Playing the imperial game: The mindset behind the attack on Iraq

Marc Pilisuk, Ph.D. and Jennifer Achord Rountree, M.A.

The mind-set in which the world and its inhabitants are all instruments in a game to gain competitive advantage is very much a part of the belief system that legitimizes global violence. Game theory provides a framework which describes how the end goal of U. S.–driven global games has been the expansion of markets. The United States’ preemptive military action in Iraq is but one example of a number of strategic interventions in the tradition of U. S. foreign policy that has followed, rather than lead, the corporate agenda.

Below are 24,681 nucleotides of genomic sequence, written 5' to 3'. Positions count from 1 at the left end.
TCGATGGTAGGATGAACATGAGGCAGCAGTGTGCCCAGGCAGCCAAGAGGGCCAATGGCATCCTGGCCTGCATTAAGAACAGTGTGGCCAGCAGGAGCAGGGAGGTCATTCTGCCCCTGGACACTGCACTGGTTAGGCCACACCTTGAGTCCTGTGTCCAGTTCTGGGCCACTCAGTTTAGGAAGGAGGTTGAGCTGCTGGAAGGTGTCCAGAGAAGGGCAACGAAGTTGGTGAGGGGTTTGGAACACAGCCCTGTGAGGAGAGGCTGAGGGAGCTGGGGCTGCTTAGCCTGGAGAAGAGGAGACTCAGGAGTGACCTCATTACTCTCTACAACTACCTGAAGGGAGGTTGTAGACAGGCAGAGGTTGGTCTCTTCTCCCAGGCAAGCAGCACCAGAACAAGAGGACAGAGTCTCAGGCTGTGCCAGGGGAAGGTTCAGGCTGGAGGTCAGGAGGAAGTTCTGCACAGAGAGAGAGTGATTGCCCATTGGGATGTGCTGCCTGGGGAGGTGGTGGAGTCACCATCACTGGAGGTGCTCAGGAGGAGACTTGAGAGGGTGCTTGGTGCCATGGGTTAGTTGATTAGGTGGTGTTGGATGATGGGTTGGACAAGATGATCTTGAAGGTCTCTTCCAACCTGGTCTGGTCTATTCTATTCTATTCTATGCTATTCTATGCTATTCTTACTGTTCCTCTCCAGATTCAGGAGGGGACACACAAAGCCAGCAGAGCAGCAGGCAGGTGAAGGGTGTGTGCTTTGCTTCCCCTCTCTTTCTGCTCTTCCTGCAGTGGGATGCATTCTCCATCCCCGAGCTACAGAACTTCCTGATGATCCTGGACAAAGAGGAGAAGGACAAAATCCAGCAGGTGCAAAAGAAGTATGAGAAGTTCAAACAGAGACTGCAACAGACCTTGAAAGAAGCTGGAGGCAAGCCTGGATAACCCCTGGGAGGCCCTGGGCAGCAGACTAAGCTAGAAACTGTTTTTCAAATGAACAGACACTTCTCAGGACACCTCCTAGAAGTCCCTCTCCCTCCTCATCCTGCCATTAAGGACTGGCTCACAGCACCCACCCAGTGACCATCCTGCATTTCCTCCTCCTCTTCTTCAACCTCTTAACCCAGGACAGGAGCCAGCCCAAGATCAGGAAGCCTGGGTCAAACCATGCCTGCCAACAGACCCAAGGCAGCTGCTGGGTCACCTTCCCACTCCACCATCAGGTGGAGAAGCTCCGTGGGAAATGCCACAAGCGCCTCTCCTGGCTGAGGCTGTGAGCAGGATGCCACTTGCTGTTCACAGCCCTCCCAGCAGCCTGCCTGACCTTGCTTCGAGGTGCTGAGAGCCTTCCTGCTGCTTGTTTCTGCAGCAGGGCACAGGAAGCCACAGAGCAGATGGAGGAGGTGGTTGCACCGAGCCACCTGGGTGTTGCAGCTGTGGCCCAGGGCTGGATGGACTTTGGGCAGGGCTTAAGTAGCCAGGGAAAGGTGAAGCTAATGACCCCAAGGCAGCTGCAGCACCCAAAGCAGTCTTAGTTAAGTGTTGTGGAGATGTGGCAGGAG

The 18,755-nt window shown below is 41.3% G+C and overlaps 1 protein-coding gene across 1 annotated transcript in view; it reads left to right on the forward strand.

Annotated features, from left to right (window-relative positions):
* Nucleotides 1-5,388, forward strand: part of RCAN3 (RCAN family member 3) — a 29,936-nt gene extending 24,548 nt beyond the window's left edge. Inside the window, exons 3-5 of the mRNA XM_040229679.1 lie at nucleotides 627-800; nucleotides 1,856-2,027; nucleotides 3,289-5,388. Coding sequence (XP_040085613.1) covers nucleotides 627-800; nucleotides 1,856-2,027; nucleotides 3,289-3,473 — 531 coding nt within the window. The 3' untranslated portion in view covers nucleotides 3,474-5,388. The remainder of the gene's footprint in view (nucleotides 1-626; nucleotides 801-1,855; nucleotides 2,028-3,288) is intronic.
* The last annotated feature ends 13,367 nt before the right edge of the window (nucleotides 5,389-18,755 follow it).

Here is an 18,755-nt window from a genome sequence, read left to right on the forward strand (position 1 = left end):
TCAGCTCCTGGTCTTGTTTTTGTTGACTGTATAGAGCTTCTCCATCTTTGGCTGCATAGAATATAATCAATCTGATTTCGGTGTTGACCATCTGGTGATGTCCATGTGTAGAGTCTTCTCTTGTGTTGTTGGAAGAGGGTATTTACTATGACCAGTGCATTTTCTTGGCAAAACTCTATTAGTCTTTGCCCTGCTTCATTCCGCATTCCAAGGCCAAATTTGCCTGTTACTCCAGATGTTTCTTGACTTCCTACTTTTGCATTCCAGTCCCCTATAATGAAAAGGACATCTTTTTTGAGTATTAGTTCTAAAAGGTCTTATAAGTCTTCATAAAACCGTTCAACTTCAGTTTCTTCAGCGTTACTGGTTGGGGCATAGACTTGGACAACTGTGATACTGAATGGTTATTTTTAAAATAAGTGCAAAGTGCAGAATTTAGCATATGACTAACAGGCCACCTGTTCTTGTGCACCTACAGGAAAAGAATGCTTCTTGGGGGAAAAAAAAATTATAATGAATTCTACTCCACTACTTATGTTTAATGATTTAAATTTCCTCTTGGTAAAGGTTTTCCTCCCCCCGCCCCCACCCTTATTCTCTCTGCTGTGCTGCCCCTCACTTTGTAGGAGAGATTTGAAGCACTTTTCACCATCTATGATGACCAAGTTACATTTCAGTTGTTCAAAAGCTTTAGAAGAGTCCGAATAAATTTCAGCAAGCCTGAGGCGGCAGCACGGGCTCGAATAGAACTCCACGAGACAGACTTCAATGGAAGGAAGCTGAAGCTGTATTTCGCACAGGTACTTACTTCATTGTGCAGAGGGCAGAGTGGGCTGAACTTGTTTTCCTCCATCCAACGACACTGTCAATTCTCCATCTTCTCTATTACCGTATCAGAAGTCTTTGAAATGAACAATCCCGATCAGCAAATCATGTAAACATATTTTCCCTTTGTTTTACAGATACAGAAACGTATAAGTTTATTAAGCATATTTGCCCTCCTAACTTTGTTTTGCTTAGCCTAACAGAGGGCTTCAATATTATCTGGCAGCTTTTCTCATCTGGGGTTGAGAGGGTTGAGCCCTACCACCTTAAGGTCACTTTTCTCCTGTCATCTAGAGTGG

The most aggressive military actions are particularly expressed in ideological terms such as the desire to make the world a better place, one with democratic elections and the benefits of free trade. Shifting strategic diplomatic relations with Iraq and Iraq’s one hundred-year history of petro-imperialism, both of which have been overlooked, underlie a strategic mind-set that promotes coercive actions to meet the end goal of expanded markets and corporate growth. Failure to understand the game contributes to our tendency to view the Iraq fiasco as a mistake rather than a product of a system that produces such tragedies.

Access to Full Text Article